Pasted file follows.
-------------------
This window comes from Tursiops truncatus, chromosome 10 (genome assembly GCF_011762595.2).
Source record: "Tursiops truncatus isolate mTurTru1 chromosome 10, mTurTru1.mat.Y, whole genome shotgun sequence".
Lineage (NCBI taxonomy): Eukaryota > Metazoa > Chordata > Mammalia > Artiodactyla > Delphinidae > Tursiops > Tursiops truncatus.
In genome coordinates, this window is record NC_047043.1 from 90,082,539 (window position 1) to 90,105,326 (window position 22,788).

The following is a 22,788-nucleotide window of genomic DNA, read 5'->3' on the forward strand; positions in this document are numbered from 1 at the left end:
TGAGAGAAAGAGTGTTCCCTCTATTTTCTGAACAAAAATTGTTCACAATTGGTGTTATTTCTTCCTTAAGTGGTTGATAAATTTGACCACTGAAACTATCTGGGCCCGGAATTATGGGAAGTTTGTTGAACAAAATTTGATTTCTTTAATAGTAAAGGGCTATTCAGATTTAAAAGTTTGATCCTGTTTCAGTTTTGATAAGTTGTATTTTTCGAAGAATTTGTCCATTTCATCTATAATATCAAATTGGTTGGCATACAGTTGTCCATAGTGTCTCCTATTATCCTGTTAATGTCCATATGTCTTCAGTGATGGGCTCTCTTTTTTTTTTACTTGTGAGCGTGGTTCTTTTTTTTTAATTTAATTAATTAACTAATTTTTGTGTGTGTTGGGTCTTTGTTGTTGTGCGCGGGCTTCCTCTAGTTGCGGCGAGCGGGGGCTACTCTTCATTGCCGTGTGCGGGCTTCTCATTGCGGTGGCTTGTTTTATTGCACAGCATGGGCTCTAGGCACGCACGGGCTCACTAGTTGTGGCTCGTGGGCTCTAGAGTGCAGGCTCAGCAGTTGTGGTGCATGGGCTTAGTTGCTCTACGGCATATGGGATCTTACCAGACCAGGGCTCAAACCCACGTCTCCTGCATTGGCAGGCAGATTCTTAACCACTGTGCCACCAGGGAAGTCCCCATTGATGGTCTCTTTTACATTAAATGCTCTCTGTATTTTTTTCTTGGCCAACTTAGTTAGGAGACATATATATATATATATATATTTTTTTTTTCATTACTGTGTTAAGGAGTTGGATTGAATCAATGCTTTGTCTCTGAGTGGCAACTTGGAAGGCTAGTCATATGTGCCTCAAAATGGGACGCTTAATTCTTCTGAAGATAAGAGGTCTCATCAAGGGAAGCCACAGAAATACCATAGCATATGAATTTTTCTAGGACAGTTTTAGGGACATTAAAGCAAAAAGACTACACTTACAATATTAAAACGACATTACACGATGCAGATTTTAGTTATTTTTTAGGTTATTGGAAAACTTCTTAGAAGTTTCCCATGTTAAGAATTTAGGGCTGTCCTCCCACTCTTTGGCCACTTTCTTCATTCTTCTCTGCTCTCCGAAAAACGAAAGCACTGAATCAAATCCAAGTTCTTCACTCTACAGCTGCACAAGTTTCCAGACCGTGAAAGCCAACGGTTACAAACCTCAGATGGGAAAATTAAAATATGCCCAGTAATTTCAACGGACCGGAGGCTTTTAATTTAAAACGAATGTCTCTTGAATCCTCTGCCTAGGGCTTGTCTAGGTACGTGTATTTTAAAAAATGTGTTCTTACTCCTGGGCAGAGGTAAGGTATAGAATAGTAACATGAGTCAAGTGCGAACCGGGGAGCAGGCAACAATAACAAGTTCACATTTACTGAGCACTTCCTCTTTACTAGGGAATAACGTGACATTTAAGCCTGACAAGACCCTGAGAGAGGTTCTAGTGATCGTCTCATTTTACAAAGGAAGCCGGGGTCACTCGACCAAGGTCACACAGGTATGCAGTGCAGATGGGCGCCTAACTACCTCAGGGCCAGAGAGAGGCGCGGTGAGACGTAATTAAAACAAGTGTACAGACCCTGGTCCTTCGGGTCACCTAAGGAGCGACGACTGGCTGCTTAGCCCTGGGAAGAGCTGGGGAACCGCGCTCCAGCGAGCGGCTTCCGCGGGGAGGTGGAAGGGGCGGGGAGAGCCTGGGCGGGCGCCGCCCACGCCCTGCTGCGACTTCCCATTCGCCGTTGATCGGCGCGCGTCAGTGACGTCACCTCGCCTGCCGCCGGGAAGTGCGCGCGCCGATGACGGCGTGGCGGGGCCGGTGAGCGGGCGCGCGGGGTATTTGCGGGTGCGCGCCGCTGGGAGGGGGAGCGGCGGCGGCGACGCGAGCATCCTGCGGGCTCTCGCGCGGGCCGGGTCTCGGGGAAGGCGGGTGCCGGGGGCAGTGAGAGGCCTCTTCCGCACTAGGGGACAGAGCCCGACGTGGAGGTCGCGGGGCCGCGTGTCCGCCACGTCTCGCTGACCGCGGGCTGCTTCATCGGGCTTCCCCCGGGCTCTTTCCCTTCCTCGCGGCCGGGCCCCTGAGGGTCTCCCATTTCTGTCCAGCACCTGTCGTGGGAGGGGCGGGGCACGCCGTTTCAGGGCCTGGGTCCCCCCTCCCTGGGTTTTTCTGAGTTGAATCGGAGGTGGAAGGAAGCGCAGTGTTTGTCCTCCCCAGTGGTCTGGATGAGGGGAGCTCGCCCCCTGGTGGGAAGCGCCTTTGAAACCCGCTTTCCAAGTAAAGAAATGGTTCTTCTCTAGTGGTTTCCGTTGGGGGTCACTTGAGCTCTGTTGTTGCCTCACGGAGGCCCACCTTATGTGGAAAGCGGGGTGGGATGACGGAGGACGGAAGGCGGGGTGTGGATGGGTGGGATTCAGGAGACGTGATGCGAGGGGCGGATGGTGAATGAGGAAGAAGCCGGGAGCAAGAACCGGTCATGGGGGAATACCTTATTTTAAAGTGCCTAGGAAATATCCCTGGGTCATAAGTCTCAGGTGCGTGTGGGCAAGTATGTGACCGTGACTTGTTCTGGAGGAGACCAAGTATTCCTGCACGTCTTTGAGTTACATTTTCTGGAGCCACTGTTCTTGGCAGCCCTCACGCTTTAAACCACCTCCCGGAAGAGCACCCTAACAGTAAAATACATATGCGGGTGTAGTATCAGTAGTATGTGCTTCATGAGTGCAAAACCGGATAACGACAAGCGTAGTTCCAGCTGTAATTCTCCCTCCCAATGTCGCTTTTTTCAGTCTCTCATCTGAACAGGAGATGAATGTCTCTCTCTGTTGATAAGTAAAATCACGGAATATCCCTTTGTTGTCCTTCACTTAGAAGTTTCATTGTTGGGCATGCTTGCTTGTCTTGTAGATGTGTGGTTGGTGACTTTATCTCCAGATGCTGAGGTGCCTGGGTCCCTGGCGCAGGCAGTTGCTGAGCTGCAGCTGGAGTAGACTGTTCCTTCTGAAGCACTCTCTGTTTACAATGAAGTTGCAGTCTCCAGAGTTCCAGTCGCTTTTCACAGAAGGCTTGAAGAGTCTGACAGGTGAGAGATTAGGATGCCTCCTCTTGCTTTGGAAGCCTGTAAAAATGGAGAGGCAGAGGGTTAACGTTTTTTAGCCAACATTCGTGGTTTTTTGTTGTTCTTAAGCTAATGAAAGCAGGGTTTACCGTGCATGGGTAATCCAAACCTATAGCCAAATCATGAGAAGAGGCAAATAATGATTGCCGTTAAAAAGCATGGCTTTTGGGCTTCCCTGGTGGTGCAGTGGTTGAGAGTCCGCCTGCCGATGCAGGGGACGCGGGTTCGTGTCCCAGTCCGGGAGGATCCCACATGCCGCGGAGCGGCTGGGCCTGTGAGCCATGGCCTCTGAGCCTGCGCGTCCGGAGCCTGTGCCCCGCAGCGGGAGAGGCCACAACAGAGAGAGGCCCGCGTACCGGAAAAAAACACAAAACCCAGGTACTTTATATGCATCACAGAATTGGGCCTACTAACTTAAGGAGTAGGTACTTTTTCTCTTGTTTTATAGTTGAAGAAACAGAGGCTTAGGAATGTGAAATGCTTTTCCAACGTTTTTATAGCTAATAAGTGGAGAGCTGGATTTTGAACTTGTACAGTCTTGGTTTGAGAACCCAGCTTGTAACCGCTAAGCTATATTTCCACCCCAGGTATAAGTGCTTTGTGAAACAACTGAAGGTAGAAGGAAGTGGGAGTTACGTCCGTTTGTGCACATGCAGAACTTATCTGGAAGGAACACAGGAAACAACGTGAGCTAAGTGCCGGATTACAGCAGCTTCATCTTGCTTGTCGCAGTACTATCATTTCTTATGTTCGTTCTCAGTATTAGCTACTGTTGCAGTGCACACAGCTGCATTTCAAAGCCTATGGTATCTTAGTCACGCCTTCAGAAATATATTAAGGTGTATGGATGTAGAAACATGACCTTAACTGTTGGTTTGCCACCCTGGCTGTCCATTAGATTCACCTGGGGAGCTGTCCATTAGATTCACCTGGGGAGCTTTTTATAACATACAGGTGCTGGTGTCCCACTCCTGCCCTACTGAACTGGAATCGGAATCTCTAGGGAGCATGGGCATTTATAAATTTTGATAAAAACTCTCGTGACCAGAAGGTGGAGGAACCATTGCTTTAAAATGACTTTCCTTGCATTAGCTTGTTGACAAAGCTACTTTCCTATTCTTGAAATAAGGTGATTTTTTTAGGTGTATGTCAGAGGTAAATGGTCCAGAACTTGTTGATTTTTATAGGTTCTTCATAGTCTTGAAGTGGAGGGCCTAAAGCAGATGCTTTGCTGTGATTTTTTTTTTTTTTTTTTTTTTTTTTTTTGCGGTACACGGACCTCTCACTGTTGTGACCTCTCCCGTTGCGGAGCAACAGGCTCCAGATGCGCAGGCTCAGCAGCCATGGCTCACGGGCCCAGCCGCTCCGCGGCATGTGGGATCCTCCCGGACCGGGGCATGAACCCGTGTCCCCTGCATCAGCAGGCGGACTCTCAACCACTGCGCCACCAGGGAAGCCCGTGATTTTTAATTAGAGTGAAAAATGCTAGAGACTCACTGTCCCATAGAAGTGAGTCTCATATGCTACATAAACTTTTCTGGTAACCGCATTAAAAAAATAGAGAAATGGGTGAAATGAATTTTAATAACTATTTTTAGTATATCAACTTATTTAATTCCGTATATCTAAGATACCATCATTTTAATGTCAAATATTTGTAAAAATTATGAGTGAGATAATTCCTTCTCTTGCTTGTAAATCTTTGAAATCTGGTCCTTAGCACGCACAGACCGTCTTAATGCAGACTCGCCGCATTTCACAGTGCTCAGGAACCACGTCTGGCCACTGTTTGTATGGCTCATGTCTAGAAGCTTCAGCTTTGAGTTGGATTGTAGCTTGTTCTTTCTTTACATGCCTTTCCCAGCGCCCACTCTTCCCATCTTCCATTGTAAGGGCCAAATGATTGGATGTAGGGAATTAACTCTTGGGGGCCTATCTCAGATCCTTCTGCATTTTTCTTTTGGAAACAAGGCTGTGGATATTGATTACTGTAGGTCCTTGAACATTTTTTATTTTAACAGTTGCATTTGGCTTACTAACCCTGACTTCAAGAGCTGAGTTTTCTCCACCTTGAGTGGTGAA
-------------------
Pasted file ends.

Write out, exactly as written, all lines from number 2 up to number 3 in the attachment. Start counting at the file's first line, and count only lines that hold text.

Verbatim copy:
Source record: "Tursiops truncatus isolate mTurTru1 chromosome 10, mTurTru1.mat.Y, whole genome shotgun sequence".
Lineage (NCBI taxonomy): Eukaryota > Metazoa > Chordata > Mammalia > Artiodactyla > Delphinidae > Tursiops > Tursiops truncatus.